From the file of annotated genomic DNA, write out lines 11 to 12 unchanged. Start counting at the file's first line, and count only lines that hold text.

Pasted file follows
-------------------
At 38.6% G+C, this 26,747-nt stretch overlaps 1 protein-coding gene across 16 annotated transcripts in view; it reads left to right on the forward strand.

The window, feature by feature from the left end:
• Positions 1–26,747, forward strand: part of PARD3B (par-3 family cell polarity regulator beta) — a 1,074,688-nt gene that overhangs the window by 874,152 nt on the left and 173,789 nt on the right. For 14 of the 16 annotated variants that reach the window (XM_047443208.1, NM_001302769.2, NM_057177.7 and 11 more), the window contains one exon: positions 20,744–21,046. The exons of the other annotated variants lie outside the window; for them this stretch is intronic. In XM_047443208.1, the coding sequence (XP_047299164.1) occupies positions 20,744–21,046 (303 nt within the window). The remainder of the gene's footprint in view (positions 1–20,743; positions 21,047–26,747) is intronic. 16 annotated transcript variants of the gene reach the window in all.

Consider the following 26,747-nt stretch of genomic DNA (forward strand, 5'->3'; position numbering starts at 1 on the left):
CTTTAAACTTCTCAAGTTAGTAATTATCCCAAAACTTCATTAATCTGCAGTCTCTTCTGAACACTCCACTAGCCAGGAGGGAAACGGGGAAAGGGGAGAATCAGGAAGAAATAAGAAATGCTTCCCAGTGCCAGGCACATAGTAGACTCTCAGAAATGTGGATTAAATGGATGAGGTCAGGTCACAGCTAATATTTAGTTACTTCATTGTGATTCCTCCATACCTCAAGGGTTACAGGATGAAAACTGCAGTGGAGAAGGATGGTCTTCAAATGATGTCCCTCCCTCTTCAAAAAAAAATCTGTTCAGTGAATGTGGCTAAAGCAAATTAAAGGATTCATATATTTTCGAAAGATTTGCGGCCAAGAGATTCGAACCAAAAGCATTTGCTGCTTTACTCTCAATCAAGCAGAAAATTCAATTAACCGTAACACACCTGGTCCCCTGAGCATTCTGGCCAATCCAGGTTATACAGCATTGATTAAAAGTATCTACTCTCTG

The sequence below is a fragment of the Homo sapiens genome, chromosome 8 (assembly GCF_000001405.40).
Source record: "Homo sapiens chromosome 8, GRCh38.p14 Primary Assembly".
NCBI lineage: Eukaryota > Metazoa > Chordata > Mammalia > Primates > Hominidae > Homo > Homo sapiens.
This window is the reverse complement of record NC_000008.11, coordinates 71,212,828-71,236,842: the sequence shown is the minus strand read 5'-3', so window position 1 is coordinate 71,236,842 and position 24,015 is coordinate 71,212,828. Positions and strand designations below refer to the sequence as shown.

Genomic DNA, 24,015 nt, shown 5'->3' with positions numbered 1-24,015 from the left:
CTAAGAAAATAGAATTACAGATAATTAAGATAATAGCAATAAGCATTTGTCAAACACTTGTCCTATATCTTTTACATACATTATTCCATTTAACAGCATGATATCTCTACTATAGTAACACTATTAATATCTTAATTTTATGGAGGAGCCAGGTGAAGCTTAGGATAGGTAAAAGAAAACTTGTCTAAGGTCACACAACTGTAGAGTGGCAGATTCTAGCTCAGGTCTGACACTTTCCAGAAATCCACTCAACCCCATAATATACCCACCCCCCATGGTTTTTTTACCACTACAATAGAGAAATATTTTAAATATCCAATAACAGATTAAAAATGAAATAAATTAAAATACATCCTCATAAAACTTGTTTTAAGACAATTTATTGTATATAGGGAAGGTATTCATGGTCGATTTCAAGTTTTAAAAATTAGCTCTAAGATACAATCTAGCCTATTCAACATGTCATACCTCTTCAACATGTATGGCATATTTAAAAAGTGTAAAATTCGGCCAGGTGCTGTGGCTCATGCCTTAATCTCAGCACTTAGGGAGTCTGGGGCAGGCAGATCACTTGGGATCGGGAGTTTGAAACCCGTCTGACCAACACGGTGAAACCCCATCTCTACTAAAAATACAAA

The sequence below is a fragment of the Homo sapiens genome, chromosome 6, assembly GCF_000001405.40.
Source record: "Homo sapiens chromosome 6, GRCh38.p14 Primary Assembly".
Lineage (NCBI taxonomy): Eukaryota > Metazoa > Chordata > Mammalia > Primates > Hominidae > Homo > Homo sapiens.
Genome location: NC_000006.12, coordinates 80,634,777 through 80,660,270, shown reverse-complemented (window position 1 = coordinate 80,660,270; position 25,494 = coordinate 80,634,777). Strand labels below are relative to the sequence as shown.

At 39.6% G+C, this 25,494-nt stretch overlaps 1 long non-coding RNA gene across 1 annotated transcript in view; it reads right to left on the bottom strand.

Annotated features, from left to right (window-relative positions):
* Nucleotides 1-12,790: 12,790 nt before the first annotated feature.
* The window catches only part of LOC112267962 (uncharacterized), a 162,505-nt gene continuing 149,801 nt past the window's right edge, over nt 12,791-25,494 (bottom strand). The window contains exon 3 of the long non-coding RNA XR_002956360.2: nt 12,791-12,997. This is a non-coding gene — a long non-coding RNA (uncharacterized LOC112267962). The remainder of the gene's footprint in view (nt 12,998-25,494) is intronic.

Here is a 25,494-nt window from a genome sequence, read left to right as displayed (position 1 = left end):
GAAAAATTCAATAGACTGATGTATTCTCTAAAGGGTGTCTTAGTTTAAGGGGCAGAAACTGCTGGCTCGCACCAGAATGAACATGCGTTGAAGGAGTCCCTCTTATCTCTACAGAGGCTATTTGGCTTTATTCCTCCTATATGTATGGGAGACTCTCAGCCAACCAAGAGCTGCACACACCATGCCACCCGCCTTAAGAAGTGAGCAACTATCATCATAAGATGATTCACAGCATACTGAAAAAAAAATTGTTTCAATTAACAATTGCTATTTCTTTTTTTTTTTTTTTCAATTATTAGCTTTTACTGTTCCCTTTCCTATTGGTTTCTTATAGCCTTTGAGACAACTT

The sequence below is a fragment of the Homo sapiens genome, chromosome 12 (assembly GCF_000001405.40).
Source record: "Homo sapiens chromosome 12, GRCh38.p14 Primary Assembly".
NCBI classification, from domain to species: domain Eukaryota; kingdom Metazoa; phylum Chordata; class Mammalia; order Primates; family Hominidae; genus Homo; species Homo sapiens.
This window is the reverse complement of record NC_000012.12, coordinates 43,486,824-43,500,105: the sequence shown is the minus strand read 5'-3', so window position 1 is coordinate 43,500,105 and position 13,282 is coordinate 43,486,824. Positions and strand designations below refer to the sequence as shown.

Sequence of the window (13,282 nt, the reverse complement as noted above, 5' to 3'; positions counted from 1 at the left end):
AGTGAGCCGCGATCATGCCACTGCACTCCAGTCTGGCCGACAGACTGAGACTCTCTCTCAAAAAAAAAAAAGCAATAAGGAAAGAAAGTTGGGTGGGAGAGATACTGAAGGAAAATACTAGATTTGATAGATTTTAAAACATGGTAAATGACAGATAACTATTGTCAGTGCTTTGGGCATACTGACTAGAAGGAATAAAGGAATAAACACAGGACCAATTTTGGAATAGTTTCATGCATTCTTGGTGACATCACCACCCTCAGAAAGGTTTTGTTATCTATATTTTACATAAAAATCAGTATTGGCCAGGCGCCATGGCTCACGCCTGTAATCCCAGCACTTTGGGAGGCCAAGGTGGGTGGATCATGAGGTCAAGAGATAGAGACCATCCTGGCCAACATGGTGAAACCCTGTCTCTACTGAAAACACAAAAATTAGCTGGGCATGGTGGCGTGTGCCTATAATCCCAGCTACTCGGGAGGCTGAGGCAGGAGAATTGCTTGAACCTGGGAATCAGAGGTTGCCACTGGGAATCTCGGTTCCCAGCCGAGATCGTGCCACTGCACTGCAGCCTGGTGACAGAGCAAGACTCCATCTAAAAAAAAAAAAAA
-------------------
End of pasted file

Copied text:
CTAAGAAAATAGAATTACAGATAATTAAGATAATAGCAATAAGCATTTGTCAAACACTTGTCCTATATCTTTTACATACATTATTCCATTTAACAGCATGATATCTCTACTATAGTAACACTATTAATATCTTAATTTTATGGAGGAGCCAGGTGAAGCTTAGGATAGGTAAAAGAAAACTTGTCTAAGGTCACACAACTGTAGAGTGGCAGATTCTAGCTCAGGTCTGACACTTTCCAGAAATCCACTCAACCCCATAATATACCCACCCCCCATGGTTTTTTTACCACTACAATAGAGAAATATTTTAAATATCCAATAACAGATTAAAAATGAAATAAATTAAAATACATCCTCATAAAACTTGTTTTAAGACAATTTATTGTATATAGGGAAGGTATTCATGGTCGATTTCAAGTTTTAAAAATTAGCTCTAAGATACAATCTAGCCTATTCAACATGTCATACCTCTTCAACATGTATGGCATATTTAAAAAGTGTAAAATTCGGCCAGGTGCTGTGGCTCATGCCTTAATCTCAGCACTTAGGGAGTCTGGGGCAGGCAGATCACTTGGGATCGGGAGTTTGAAACCCGTCTGACCAACACGGTGAAACCCCATCTCTACTAAAAATACAAA

The sequence below is a fragment of the Homo sapiens genome, chromosome 6, assembly GCF_000001405.40.